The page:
2024 ICD-10-CM Diagnosis Code C46.51

Kaposi's sarcoma of right lung

ICD-10-CM Code:
ICD-10 Code for:
Kaposi's sarcoma of right lung
Is Billable?
Yes - Valid for Submission
Chronic Condition Indicator: [1]
Code Navigator:

Code Classification

  • Neoplasms
    • Malignant neoplasms of mesothelial and soft tissue
      • Kaposi's sarcoma

C46.51 is a billable diagnosis code used to specify a medical diagnosis of kaposi's sarcoma of right lung. The code is valid during the current fiscal year for the submission of HIPAA-covered transactions from October 01, 2023 through September 30, 2024.

Approximate Synonyms

The following clinical terms are approximate synonyms or lay terms that might be used to identify the correct diagnosis code:

  • Bilateral Kaposi sarcoma of lungs
  • Kaposi sarcoma of left lung
  • Kaposi sarcoma of right lung
  • Kaposi sarcoma of right lung
  • Kaposi sarcoma of viscus
  • Kaposi sarcoma of viscus
  • Kaposi's sarcoma of lung
  • Kaposi's sarcoma of lung
  • Neoplasm of blood vessel of thorax
  • Neoplasm of blood vessel of thorax

Clinical Classification

Convert C46.51 to ICD-9-CM

  • ICD-9-CM Code: 176.4 - Lung - kaposi's sarcoma
    Approximate Flag - The approximate mapping means there is not an exact match between the ICD-10 and ICD-9 codes and the mapped code is not a precise representation of the original code.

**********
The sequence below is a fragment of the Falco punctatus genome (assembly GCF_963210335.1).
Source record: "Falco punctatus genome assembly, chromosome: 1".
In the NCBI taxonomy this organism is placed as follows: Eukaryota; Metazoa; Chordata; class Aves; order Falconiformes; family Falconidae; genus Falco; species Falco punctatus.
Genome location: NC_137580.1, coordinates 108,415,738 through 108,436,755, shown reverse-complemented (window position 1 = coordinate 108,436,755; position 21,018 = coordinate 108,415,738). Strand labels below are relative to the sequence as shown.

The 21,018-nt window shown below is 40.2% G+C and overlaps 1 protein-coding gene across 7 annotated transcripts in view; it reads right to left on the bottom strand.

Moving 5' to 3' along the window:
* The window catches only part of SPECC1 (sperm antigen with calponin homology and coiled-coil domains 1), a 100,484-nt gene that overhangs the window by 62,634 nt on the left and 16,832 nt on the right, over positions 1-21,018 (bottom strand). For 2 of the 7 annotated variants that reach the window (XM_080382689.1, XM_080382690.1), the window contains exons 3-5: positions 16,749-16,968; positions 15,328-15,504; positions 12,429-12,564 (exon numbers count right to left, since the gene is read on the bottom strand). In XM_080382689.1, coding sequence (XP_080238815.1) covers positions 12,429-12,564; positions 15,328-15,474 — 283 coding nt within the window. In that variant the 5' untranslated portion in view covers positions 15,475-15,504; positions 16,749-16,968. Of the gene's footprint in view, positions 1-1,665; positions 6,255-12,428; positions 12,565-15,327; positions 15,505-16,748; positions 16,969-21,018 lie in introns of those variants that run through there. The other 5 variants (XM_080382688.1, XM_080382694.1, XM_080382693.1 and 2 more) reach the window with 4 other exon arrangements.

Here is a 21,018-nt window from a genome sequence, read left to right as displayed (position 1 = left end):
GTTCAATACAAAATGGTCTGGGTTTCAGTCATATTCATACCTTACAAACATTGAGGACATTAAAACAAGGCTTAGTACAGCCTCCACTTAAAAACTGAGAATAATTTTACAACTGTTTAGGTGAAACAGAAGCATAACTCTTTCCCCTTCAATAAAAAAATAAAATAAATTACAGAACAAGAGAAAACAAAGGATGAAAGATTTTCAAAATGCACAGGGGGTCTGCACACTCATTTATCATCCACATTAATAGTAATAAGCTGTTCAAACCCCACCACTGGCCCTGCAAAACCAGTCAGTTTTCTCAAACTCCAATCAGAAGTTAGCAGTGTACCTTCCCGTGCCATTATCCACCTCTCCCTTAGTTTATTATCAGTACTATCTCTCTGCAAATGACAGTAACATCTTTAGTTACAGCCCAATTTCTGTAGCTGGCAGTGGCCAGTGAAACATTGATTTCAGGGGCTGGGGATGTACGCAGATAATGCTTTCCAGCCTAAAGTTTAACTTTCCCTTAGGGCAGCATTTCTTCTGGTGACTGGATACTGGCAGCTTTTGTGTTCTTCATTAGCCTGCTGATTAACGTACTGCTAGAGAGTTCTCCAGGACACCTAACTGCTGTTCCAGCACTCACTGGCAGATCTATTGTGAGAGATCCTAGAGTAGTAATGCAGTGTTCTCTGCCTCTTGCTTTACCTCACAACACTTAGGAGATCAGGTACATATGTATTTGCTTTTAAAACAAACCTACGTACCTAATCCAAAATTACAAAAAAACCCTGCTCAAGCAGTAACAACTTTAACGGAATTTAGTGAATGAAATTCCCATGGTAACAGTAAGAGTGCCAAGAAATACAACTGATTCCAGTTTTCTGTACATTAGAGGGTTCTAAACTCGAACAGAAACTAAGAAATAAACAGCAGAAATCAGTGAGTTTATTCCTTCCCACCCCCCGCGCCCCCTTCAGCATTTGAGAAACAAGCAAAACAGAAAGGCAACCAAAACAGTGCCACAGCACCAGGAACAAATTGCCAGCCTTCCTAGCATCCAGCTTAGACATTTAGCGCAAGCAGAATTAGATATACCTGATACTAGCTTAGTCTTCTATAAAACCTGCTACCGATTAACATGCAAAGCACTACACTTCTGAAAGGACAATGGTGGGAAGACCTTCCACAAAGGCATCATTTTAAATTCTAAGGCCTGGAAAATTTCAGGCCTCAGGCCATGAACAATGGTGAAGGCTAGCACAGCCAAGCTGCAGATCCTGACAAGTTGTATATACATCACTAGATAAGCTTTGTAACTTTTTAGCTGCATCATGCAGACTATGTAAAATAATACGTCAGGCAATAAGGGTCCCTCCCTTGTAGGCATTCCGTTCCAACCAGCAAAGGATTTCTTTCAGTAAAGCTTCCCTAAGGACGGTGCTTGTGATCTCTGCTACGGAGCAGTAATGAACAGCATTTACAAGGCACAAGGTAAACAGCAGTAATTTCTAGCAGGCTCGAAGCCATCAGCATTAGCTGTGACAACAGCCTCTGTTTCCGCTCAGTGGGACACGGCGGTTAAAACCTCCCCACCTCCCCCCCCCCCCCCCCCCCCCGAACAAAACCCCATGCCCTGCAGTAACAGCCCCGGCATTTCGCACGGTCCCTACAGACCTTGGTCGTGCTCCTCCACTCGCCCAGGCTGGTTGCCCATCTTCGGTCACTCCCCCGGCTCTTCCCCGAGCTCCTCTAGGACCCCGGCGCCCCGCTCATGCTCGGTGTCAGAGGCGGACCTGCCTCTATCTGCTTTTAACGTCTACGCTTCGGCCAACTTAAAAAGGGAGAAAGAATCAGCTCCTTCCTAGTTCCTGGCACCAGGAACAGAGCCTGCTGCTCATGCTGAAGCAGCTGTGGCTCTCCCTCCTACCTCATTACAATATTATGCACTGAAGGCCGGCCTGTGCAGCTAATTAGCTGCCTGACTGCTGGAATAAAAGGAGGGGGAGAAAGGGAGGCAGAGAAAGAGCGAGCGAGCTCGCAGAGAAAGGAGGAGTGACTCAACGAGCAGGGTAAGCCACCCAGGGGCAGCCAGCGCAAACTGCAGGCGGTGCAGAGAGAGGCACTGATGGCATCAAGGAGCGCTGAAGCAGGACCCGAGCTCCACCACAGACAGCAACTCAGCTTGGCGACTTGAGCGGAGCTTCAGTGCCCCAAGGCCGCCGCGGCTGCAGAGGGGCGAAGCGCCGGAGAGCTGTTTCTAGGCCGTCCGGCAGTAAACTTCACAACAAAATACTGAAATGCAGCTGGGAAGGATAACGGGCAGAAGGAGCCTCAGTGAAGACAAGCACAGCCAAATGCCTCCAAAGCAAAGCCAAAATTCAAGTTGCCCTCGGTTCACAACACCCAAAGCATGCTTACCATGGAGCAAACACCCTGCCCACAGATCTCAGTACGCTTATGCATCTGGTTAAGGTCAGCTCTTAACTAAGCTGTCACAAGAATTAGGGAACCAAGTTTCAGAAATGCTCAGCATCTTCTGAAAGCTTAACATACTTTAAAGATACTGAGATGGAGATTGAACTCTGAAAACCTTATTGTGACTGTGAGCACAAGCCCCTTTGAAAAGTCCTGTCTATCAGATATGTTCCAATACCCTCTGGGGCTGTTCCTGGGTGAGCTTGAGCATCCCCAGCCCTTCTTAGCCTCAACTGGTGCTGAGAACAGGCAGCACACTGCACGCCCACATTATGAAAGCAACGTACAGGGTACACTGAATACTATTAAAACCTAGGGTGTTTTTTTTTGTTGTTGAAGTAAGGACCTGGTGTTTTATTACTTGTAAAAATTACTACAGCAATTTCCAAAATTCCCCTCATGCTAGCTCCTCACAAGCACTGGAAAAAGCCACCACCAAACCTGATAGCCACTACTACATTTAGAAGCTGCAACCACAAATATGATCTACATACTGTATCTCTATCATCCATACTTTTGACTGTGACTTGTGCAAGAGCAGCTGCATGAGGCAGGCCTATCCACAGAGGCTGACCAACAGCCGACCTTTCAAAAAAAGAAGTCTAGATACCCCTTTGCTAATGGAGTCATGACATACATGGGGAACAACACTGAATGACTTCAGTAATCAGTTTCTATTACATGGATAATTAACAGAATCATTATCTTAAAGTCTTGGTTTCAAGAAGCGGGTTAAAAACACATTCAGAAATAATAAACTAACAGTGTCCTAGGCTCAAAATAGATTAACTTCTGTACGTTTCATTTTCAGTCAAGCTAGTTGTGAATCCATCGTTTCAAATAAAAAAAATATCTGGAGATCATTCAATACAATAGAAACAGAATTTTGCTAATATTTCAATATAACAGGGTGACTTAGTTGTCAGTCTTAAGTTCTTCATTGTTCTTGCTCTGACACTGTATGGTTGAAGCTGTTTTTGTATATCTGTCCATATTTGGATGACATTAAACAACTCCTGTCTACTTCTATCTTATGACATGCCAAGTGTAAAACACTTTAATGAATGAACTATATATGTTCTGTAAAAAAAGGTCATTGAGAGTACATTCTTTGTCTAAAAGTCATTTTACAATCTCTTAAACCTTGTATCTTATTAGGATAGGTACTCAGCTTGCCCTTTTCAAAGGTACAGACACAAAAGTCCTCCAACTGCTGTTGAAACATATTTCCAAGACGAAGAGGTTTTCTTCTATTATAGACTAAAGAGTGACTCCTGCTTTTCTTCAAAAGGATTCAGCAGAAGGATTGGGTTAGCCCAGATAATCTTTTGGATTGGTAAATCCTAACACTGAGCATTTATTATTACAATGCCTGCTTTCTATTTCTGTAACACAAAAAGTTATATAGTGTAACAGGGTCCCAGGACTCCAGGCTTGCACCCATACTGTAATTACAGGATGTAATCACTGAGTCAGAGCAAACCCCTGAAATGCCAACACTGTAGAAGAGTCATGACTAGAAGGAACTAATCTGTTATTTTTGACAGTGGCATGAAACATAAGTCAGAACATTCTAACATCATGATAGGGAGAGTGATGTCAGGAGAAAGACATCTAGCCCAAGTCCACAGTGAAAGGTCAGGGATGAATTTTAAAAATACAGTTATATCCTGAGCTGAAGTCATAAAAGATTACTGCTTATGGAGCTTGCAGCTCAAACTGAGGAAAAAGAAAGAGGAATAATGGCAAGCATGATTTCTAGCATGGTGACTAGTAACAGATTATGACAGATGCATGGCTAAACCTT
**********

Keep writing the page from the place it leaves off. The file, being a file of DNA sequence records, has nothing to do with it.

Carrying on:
Patient Education

Kaposi Sarcoma

What is Kaposi sarcoma?

Kaposi sarcoma, sometimes called KS, is a type of cancer. It causes lesions (abnormal tissue) to grow in different parts of the body, including:

  • The skin
  • Lymph nodes
  • Mucous membranes (the lining of the mouth, nose, and throat)
  • Other organs

These lesions are usually red or purple. They are made of cancer cells, new blood vessels, and blood cells. The lesions may begin in more than one place in the body at the same time. This makes Kaposi sarcoma different from other cancers.

What causes Kaposi sarcoma and who is more likely to develop it?

Kaposi sarcoma is caused by infection with human herpesvirus-8 (HHV-8). This virus is also called Kaposi sarcoma-associated herpesvirus (KSHV). Most people infected with this virus don't get Kaposi sarcoma. But certain people who get this virus are more likely to develop one of the types of Kaposi sarcoma:

  • People with weakened immune systems due to HIV can develop epidemic (HIV-associated) Kaposi sarcoma.
  • People with weakened immune systems due to medicines they need to take after an organ transplant can develop iatrogenic (transplant-related) Kaposi sarcoma.
  • Older men of Mediterranean or Eastern European Jewish heritage can develop classic Kaposi sarcoma.
  • Young men in Africa can develop endemic (African) Kaposi sarcoma.

What are the symptoms of Kaposi sarcoma?

Kaposi sarcoma usually starts out as one or more red, purple, or brown skin lesions on the legs and feet. They are most often on the ankles or soles of the feet. Over time, lesions may form in other parts of the body. The lesions may not cause symptoms. But sometimes the lesions can cause problems, especially as you get more of them and they grow bigger. For example: